There is a good chance you are in Switzerland when you see a lifesize cow sculpture. Half an hour after leaving the luxury hotel that works so closely with Hublot, Mandarin Oriental Geneva, the gal arrives at the watch brand’s five-floor modern headquarters in Nyon, surrounded by green pastures and distant mountains, with a blue sky overhead. Hublot has been part of the enormous LVMH conglomerate since 2008, but it is very much its own entity. Over 300 work here making watches, and another building will open in two years to cope with expansion.
It is just heart-warming how open and welcoming the Hublot people are to ‘experience package’ guests of the hotel. Everyone I passed either said hello and/or gave a firm handshake. I too, like all of them, was in a white coat, and no-one minded my taking photos. We started the 2.5-hour tour on the ground floor, looking at mammoth robot-machines that take solid blocks of material, say bronze, and exactly cut and shape and brush and wash and check and check again pieces that are so small, sometimes, the human eye can barely see them. A typical Hublot watch has well over 300 parts in it, and some have over 750. For the last two years much more of the component manufacture was brought in house (straps are still outsourced).
I was blown away by the intricacy of how an initial pencil drawing goes, via computer and trial, into a system that eventually produces an item that could be sold for CHF 250,000 or more. Innovation comes in the whole time. I met Senad Hasanovic, who, when working at the Swiss Federal Institute of Technology in Lausanne, was challenged by Hublot’s legendary Chairman, Jean-Claude Biver, to ‘harden’ gold. Hasanovic, who is now head material engineer here, invented Magic Gold. Basically, a shape of porous boron carbide ceramic is impregnated with 18-carat gold, in a ratio of 25:75 ceramic:gold. Magic Gold is terrifically hard, and it is a fabulous grey-gold colour that changes hue depending on the amount of light it gets. Goodness only knows what Hasanovic is working on now. Since all Hublot watches are water-tight at least to 100 feet, and some to 1,000 feet below the surface, there is no scope there. Perhaps he is going to come up with an un-stealable watch? A couple of his colleagues rather pooh-poohed the idea of incorporating an Apple mini-device into watches when I mentioned it.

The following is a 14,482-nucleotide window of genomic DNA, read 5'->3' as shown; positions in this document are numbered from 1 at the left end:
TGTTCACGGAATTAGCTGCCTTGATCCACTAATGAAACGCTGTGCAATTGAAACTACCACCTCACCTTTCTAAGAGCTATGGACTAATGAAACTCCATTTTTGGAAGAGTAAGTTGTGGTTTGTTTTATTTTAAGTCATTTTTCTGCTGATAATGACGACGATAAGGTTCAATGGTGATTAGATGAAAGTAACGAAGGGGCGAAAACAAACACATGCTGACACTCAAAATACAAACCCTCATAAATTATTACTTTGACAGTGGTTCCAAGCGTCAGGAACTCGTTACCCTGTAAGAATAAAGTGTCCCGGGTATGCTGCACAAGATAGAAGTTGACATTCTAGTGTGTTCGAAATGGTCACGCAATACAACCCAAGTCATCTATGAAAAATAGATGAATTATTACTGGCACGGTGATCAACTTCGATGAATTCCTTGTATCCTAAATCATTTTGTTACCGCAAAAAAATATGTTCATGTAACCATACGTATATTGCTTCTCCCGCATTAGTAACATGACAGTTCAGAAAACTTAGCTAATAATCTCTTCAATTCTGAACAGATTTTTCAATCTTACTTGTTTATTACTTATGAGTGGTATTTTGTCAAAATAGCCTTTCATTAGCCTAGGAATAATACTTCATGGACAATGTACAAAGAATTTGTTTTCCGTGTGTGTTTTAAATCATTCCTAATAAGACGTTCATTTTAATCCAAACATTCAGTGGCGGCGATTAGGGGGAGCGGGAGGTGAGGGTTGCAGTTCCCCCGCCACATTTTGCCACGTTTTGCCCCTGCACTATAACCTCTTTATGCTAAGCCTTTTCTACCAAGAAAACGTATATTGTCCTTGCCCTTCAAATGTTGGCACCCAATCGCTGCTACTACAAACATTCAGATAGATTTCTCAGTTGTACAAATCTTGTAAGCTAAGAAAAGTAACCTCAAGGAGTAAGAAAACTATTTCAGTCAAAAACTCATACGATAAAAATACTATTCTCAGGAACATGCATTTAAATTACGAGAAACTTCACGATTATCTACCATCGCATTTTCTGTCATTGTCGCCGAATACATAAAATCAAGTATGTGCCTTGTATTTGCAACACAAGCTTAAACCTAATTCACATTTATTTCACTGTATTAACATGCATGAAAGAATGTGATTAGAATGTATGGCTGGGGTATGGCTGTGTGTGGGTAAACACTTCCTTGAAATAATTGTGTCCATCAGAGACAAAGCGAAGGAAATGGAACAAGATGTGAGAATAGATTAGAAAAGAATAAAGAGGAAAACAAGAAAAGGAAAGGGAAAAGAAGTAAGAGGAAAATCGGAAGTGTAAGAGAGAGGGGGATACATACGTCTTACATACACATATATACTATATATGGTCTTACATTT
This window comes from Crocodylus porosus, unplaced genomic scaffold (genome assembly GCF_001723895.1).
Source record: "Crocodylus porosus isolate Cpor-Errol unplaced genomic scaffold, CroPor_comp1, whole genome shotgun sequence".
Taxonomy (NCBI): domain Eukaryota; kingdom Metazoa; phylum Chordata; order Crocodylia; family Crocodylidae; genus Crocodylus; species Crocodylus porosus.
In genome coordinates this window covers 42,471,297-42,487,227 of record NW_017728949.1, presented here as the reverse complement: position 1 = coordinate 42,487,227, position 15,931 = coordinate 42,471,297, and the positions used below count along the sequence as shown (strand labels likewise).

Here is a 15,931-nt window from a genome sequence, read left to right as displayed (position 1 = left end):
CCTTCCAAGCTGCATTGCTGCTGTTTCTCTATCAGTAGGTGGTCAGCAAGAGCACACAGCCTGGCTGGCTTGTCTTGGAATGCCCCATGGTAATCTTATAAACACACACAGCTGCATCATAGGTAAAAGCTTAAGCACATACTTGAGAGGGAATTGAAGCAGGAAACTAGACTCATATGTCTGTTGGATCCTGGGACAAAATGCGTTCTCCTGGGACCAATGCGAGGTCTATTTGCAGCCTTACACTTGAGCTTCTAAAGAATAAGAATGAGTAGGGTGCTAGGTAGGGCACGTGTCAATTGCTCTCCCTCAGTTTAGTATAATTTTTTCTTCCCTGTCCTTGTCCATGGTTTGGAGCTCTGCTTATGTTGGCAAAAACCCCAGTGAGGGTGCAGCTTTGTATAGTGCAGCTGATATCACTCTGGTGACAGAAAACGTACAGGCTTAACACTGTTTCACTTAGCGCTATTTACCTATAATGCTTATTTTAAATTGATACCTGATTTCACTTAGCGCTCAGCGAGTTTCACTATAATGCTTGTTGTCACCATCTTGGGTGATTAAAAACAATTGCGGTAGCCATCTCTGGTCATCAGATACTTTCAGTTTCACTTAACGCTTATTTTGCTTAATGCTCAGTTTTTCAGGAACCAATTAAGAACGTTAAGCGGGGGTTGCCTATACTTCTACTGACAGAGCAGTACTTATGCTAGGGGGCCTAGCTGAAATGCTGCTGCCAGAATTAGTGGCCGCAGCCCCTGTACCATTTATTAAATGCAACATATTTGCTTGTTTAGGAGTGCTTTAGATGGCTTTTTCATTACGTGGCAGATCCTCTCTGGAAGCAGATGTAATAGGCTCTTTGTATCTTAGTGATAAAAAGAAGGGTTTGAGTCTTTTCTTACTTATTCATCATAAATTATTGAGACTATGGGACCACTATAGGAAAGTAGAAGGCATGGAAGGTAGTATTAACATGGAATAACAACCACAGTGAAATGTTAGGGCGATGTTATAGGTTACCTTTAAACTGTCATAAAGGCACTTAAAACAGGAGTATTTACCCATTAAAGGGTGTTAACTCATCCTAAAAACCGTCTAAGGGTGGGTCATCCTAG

Anyway, after watch pieces have been formed by machine they are then installed. The technicians always work at the same spot, doing the same task. Some work in pairs. They all follow detailed printed instructions, as if they were cooking, meticulous pastry-work rather than more-flexible lasagne. Some watches are being made entirely by machine – watching those machines, which can work 24/7 rather than the 40-hour week of their human counterparts, is breathtaking as you know every machine, with its dozens of pairs of minute ‘hands’, costs as much as the most expensive finished watch. Other watches, especially limited edition, are made entirely by hand, from start to finish.
Hublot partners closely with Ferrari, with joint functions when pitstop mechanics are brought in, say, to Dubai, alongside a couple of skilled watchmakers. Hublot is featured on Ferrari’s F1 cars. Hublot produces Ferrari limited-edition watches: shown are two Ferrari Big Bang watches, titanium on the left and Magic Gold on the right. There are also limited edition watches for other partners, say FC Bayern München and another world-class football club to be unveiled next week (coincidentally that club bought 30 Hublots for its players last month). I am not sure if Hublot – yet – does special watches for its partner hotels, W Hotels worldwide and, in Geneva and Paris, Mandarin Oriental. A joint promotion with another LVMH brand, Hennessy, is planned for China shortly. In South America, the brand is promoted via Hublot’s only female ambassador, Mexican television personality Jacky Bracamontes.
I ask Hublot’s CEO, Ricardo Guadalupe – over water and cheese from his Chairman’s cows – how much the brand can grow without becoming too commonplace. We can get up to about 50,000 watches a year, he says confidently, without actually revealing how many the company is producing right now. I actually covet a simple Magic Gold watch, Big Bang or not, but at least I know have a Hublot polo shirt (I have also learned, during this fascinating morning session, how to take a watch exterior to pieces and put it back together again). I go out into the Swiss sunshine, and the limo of a certain luxury hotel swishes me back to the real world.